As a staunch advocate on environmental conservation, Haribon actively carries out, campaigns and supports programs and interventions geared towards the protection and restoration of the Philippine ecosystem. The recent Marine Key Biodiversity Areas or MKBA project supported by Haribon for instance has helped improved the management of 16 marine protected areas in Lanuza Bay, Surigao del Sur.
Through its Biodiversity on Wheels (BOW) program, Haribon also brings biodiversity education to more than 40,000 school children to date in 13 communities all over the country. Awareness-raising on the values of biodiversity and conservation is among the important targets of the first Aichi strategy goal.
Another main governmental response to the underlying causes of biodiversity loss is the establishment of various conservation tools and protected area systems in habitats known to hold significant biological resources. To promote sustainable use and benefits for communities, eco-tourism practices and fish farming in protected areas are also being observed.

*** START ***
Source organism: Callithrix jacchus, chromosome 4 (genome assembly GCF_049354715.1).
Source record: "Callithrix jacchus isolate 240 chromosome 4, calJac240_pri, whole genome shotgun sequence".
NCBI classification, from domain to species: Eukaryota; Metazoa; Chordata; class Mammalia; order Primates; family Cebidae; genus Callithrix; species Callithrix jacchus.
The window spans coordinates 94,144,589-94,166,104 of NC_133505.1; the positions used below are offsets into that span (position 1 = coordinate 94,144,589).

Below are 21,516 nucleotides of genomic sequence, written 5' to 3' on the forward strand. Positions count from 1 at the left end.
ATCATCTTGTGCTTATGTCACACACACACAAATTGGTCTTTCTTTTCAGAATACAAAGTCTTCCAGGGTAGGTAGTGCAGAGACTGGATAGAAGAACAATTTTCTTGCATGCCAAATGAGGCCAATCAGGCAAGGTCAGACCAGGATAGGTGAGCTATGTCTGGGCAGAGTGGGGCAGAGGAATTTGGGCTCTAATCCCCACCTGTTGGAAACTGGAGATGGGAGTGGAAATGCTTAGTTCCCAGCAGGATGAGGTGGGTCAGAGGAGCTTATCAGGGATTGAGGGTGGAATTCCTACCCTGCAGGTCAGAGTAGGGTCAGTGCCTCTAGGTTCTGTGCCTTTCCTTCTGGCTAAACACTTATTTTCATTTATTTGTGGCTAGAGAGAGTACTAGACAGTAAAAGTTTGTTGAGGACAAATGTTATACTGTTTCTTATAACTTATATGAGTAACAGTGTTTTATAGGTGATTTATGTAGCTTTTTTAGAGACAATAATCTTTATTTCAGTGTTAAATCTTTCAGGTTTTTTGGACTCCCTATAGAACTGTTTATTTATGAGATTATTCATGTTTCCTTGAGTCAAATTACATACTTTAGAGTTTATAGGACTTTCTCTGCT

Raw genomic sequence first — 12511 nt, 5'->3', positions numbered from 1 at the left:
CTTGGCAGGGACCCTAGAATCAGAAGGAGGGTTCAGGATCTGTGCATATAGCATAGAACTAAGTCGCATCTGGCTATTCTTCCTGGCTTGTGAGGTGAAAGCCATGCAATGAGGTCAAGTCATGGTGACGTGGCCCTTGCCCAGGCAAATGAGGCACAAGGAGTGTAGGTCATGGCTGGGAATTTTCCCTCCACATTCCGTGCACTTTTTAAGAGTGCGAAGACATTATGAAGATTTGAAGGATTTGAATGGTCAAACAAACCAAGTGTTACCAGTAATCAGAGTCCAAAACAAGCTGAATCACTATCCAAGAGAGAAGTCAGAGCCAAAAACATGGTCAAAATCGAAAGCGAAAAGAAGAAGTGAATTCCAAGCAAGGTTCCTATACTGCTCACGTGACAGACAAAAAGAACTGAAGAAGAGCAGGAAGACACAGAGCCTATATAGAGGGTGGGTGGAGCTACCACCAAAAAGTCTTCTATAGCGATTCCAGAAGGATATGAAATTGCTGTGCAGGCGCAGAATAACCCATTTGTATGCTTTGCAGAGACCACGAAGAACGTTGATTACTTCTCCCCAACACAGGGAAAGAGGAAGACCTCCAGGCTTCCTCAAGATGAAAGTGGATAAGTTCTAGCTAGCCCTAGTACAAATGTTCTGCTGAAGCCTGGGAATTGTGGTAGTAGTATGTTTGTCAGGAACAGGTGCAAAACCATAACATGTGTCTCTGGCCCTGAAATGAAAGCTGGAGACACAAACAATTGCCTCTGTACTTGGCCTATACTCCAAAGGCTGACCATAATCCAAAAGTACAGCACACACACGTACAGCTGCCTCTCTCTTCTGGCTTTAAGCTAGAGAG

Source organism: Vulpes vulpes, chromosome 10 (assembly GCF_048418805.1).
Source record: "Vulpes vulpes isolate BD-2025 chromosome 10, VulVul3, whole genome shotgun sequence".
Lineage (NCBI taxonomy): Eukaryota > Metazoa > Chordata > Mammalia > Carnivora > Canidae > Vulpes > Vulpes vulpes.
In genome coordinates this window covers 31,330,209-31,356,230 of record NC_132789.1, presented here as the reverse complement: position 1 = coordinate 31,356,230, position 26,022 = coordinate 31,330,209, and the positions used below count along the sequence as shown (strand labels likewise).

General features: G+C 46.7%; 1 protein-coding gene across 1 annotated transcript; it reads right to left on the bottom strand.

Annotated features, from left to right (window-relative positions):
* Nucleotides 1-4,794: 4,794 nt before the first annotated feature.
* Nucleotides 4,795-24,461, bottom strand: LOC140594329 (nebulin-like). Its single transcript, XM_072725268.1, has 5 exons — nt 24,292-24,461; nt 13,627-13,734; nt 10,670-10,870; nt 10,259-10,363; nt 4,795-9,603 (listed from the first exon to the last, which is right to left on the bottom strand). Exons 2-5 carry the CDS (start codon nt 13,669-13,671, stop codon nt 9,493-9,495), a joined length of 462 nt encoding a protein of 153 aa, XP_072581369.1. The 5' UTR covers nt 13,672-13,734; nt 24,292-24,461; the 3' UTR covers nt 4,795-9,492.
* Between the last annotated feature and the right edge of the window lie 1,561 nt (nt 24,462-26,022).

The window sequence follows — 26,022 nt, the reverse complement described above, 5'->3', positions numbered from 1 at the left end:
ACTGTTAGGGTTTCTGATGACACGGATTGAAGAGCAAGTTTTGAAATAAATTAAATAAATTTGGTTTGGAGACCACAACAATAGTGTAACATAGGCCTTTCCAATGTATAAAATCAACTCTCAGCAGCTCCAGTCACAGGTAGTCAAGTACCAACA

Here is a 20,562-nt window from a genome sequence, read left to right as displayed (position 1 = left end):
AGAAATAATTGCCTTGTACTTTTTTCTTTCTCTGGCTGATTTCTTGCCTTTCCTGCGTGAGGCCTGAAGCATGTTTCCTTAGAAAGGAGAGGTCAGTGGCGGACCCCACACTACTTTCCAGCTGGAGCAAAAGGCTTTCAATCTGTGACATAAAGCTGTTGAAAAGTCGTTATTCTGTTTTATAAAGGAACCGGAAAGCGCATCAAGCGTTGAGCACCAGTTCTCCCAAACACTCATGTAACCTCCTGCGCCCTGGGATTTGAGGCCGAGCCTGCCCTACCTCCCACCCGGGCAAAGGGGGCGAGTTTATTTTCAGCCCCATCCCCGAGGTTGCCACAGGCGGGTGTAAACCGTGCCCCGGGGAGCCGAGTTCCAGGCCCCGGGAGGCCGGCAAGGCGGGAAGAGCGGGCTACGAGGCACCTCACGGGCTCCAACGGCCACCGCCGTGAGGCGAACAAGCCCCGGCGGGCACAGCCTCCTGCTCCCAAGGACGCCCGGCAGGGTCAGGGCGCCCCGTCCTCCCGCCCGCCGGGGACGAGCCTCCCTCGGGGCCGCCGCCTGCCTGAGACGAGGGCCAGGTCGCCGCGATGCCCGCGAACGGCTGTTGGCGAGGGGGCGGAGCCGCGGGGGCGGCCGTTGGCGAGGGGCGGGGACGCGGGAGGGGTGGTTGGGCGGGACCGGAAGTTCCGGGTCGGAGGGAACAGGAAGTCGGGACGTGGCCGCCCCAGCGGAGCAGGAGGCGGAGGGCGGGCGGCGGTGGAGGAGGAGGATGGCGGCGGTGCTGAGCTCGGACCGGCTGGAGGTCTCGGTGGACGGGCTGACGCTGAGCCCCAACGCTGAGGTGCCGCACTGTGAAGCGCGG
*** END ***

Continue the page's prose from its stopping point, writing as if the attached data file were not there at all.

Incentive systems for biodiversity-friendly and gender-sensitive livelihoods and alternative practices are sought to be in place as part of the campaign. On the other hand, perverse inducements that promote mining and extraction of associated biodiversity are to be reexamined and reduced.
“The best way of coping is ensuring that ecosystems are able to provide its life-saving services. Ecosystems are resilient. They can actually recover, if we only allow them to,” says de la Paz.
The ultimate decision-maker for biodiversity is the individual person. The small choices we make today add up to a large impact on tomorrow’s measure of resources. Caring for the environment now is a promise of a healthier future for generations to come.
Take that important step with us. Be a Haribon member today.
The 13th meeting of the Conference of the Parties to the Convention on Biological Diversity takes place on 4-17 December 2016 in Cancun, Mexico.